A while ago one of my readers took me to task for callingeconomics, krugman, wizard, economist Paul Krugman and elitist idiot and the scum sucking spawn of a pox whore’s scab louse (or something equally colourful).
“But you can’t say that about Krugman,” my reader said, “he won a nobel prize. And we know he’s very clever because he told us so, and he has a PhD.
I’ve always believed in what the Wizard of Oz said on the subject of clever, “You don’t need a brain, you just need a diploma.”
And Paul Krugman has enough diplomas to start a toilet paper factory. Sadly however it was his economic thinking that led American Democrat and Republican and British Labour Party governments to believe it was possible to fund ongoing prosperity by infinite borrowing, artificially inflating asset values to collateralise the debt.
It’s all smoke and mirrors of course, like Steinbeck’s monster, like Ponzi’s pyramid, the Krugman economy must grow because if it does not grow it dies. And when the lenders start to understand there will eventually not be enough money in the Krugman economy to pay the interest on accumlulated debt, they become very twitchy about lending more.
Only a complete cupid stunt would think that was a good way to run an economy. QED.
I’m not the only one who thinks Kurgman is a total wanker however. Read what The Daily Bell has to say about the ubiquitous bell – end. PheffingDee my arse.
Here’s a preview:
As the West degenerates, as monetary systems fail, as war expands and the Leviathan produces endless, senseless laws and regulations that merely increase the destructive trends of globalism the Krugmans of the world have more and more difficulty justifying what is wrong.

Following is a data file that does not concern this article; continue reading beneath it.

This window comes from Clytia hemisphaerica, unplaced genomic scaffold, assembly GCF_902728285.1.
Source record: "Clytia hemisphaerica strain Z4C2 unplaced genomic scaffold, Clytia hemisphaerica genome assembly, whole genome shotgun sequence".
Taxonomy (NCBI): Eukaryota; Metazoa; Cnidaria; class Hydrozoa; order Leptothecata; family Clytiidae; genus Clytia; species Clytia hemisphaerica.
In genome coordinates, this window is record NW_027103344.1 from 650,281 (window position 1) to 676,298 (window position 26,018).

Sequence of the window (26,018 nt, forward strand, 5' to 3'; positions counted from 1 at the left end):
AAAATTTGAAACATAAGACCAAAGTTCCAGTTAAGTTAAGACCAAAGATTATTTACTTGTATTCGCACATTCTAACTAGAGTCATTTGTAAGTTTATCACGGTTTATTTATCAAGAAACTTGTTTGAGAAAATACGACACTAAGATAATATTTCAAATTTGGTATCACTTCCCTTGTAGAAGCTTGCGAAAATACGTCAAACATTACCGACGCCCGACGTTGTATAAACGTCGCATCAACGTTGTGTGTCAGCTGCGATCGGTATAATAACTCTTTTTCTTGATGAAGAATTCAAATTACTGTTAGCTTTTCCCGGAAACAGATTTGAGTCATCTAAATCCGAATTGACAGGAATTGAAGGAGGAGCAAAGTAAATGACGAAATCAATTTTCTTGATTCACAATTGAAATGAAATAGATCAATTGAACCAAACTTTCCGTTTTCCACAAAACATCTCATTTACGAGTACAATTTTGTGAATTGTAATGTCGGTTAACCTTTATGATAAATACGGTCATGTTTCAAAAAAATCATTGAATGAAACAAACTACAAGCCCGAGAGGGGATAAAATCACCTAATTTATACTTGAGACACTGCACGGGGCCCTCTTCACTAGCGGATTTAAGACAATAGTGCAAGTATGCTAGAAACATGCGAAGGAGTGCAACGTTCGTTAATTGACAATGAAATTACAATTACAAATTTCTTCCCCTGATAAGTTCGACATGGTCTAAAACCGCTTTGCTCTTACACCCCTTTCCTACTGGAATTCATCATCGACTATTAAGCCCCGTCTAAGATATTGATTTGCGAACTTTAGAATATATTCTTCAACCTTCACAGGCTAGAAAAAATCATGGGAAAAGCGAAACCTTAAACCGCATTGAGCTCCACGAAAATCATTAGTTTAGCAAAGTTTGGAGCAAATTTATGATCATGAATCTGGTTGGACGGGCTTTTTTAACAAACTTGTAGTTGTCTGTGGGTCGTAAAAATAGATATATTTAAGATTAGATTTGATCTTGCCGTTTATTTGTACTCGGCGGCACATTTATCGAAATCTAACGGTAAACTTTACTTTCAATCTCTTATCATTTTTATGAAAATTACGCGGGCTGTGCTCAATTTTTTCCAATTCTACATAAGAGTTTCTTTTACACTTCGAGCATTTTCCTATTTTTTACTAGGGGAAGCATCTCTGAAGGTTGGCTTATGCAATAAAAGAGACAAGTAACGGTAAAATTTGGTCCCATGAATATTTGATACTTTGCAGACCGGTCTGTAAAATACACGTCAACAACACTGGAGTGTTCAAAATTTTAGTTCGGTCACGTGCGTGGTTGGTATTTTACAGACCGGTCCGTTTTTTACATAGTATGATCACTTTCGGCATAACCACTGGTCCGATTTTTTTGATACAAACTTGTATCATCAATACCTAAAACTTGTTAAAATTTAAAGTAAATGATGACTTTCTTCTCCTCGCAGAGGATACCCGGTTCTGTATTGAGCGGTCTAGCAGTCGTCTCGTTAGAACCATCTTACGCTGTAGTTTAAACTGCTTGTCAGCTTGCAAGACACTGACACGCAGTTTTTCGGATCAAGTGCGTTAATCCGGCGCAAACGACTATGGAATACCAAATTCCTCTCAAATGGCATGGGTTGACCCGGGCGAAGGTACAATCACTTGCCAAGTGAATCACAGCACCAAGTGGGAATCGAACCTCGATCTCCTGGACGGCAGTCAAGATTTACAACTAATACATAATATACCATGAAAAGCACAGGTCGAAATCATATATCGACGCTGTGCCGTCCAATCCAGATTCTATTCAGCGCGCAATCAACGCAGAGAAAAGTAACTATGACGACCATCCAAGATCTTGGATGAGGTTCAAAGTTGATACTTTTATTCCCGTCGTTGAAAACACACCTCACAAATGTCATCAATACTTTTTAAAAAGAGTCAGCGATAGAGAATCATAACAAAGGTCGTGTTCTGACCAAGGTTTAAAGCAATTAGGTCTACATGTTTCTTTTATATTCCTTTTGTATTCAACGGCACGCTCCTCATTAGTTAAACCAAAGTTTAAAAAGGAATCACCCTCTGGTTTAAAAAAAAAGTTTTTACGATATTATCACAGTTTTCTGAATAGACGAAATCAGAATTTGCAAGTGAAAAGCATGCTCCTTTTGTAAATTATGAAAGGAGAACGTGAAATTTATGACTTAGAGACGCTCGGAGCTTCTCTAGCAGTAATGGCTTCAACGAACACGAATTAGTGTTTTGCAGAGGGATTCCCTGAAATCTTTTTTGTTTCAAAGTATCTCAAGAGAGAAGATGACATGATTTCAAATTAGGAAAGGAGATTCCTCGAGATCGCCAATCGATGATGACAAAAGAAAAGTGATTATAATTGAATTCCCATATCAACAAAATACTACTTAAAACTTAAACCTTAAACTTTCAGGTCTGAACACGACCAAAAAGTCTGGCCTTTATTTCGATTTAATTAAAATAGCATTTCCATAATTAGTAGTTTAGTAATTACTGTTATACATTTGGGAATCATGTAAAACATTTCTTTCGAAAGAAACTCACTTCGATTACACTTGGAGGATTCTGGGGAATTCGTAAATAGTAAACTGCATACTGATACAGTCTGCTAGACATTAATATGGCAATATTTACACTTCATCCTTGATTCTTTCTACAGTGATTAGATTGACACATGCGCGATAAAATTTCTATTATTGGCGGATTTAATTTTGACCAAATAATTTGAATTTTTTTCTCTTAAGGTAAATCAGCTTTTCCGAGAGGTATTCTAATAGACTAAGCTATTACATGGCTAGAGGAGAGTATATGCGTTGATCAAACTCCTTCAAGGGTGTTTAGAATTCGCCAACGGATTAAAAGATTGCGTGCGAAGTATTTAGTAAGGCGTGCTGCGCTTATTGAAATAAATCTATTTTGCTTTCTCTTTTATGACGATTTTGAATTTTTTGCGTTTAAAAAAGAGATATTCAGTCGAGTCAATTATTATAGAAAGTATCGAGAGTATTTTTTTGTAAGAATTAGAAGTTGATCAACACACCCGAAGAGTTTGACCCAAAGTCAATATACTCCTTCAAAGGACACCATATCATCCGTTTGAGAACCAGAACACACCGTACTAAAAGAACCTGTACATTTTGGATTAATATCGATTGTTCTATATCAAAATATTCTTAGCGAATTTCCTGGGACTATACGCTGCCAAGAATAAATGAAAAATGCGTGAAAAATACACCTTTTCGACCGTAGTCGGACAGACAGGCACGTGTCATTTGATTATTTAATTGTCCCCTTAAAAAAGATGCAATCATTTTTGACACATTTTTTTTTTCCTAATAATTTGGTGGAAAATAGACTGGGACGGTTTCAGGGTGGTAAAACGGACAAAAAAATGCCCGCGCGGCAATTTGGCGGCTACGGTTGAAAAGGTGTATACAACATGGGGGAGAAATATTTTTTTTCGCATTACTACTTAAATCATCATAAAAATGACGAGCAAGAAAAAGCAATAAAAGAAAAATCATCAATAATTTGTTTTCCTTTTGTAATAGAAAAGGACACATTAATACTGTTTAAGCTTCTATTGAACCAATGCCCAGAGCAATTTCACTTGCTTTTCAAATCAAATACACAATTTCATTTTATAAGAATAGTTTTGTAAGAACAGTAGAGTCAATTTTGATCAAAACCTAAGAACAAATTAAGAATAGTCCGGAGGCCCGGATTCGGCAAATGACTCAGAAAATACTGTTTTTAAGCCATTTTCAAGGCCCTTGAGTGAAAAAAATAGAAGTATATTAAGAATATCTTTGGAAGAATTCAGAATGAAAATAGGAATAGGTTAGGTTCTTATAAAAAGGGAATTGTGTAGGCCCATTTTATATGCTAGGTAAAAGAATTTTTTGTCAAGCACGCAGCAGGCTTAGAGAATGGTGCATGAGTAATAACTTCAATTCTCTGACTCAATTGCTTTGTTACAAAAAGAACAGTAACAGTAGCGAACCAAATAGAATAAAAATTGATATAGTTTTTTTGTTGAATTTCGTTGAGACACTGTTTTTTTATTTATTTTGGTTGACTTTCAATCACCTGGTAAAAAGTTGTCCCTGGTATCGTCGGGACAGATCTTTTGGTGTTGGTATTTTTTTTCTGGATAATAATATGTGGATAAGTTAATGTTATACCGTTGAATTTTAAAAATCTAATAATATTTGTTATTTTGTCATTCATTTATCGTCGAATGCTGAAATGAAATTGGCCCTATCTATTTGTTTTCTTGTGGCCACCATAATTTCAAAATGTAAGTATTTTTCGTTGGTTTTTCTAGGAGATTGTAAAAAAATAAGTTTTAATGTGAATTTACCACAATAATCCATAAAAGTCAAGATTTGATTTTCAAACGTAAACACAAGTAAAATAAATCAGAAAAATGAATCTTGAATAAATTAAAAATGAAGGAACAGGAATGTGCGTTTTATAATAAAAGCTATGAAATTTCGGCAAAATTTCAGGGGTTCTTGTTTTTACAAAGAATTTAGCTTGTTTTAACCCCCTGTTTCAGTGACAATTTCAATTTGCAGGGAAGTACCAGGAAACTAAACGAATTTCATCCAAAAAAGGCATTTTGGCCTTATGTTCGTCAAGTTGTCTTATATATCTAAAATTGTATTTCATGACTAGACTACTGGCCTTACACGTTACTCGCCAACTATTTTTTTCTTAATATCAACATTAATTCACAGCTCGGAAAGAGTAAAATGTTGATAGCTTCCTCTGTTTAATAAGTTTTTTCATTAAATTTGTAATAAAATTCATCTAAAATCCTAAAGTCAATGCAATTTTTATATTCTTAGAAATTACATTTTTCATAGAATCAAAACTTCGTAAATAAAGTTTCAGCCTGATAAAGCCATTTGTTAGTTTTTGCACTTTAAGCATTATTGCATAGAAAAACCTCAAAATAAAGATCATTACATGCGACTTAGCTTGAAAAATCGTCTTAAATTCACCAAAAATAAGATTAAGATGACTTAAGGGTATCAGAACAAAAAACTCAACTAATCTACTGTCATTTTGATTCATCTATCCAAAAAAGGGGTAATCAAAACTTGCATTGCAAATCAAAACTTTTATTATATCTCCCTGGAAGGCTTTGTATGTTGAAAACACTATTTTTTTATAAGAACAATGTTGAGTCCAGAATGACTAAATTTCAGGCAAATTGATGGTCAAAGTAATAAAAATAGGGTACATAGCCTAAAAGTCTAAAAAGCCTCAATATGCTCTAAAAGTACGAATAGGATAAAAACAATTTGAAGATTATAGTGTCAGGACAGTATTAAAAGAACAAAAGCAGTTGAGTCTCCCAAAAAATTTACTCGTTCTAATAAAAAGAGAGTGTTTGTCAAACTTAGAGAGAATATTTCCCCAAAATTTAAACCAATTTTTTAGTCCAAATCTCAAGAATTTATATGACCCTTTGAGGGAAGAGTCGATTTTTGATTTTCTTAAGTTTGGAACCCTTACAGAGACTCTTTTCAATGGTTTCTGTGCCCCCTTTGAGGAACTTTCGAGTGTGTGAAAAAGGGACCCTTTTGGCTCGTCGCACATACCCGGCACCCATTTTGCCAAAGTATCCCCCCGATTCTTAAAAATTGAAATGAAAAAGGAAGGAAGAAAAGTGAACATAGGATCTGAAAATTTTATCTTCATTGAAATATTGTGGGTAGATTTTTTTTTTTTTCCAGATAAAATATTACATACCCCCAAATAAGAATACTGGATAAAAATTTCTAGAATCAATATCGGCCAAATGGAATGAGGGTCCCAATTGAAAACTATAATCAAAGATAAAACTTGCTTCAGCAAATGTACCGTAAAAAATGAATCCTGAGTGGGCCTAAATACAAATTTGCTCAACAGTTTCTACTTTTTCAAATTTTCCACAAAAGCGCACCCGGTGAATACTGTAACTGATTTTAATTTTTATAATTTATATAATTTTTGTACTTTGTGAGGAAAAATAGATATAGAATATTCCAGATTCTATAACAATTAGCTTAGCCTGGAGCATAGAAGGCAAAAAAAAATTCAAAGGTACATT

Eventually, the cognitive dissonance becomes overwhelming and they attempt, finally and feebly, to simply jettison the vision they’ve been paid to vigorously defend. Here’s more on how Forbes puts it:
This is the world that Paul Krugman of the New York Times has defended for years. But in a column of August 24, “Galt, Gold and God,” he rails against an interest in the gold standard, which he attributes to Paul Ryan. Krugman lambastes Ryan, ironically enough, for an observation the latter made paraphrasing Keynes: “‘There is nothing more insidious that a country can do to its citizens,’ he intoned, ‘than debase its currency.'”
… Krugman would do well to dig into a classic: Goethe’s Faust, Part II. Scott Minerd, chief investment officer at Guggenheim, writing in the Financial Times recently, brilliantly called contemporary monetary policy “the ultimate Faustian bargain.” Paper money comes straight from Mephistopheles …
Prof. Krugman and his “plovers” have a propensity to dismiss their intellectual adversaries with infantile terms such as “derp.” It is easier, although lazy and louche, for Prof. Krugman to ignore the comments of world-respected officials, such as Herr Dr. Weidmann calling gold a “timeless classic.” Prof. Krugman chronically misrepresents marginal figures as significant. He sets up straw men for ridicule rather than grappling with proponents who make a rigorous case.